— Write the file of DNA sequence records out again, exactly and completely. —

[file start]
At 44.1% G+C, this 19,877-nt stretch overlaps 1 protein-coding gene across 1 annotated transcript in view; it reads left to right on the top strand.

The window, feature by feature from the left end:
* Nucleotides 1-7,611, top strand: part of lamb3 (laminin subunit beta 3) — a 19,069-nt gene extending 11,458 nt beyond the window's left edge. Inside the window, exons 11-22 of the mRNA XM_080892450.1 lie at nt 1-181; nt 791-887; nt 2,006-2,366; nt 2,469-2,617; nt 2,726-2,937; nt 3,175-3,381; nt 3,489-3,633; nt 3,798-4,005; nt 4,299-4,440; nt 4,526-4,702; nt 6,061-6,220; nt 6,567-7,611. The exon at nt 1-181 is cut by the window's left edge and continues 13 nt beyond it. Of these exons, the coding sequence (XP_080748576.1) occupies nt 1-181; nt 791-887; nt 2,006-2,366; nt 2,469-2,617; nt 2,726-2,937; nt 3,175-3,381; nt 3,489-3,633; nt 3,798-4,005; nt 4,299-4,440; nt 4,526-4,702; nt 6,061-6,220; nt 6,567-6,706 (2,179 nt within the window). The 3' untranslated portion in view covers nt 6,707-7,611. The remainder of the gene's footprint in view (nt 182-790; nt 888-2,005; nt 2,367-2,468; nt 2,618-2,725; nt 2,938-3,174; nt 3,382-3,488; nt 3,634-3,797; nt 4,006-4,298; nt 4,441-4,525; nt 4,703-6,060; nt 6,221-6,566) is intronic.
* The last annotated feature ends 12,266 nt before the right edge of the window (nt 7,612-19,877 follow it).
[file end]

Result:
At 44.1% G+C, this 19,877-nt stretch overlaps 1 protein-coding gene across 1 annotated transcript in view; it reads left to right on the top strand.

The window, feature by feature from the left end:
* Nucleotides 1-7,611, top strand: part of lamb3 (laminin subunit beta 3) — a 19,069-nt gene extending 11,458 nt beyond the window's left edge. Inside the window, exons 11-22 of the mRNA XM_080892450.1 lie at nt 1-181; nt 791-887; nt 2,006-2,366; nt 2,469-2,617; nt 2,726-2,937; nt 3,175-3,381; nt 3,489-3,633; nt 3,798-4,005; nt 4,299-4,440; nt 4,526-4,702; nt 6,061-6,220; nt 6,567-7,611. The exon at nt 1-181 is cut by the window's left edge and continues 13 nt beyond it. Of these exons, the coding sequence (XP_080748576.1) occupies nt 1-181; nt 791-887; nt 2,006-2,366; nt 2,469-2,617; nt 2,726-2,937; nt 3,175-3,381; nt 3,489-3,633; nt 3,798-4,005; nt 4,299-4,440; nt 4,526-4,702; nt 6,061-6,220; nt 6,567-6,706 (2,179 nt within the window). The 3' untranslated portion in view covers nt 6,707-7,611. The remainder of the gene's footprint in view (nt 182-790; nt 888-2,005; nt 2,367-2,468; nt 2,618-2,725; nt 2,938-3,174; nt 3,382-3,488; nt 3,634-3,797; nt 4,006-4,298; nt 4,441-4,525; nt 4,703-6,060; nt 6,221-6,566) is intronic.
* The last annotated feature ends 12,266 nt before the right edge of the window (nt 7,612-19,877 follow it).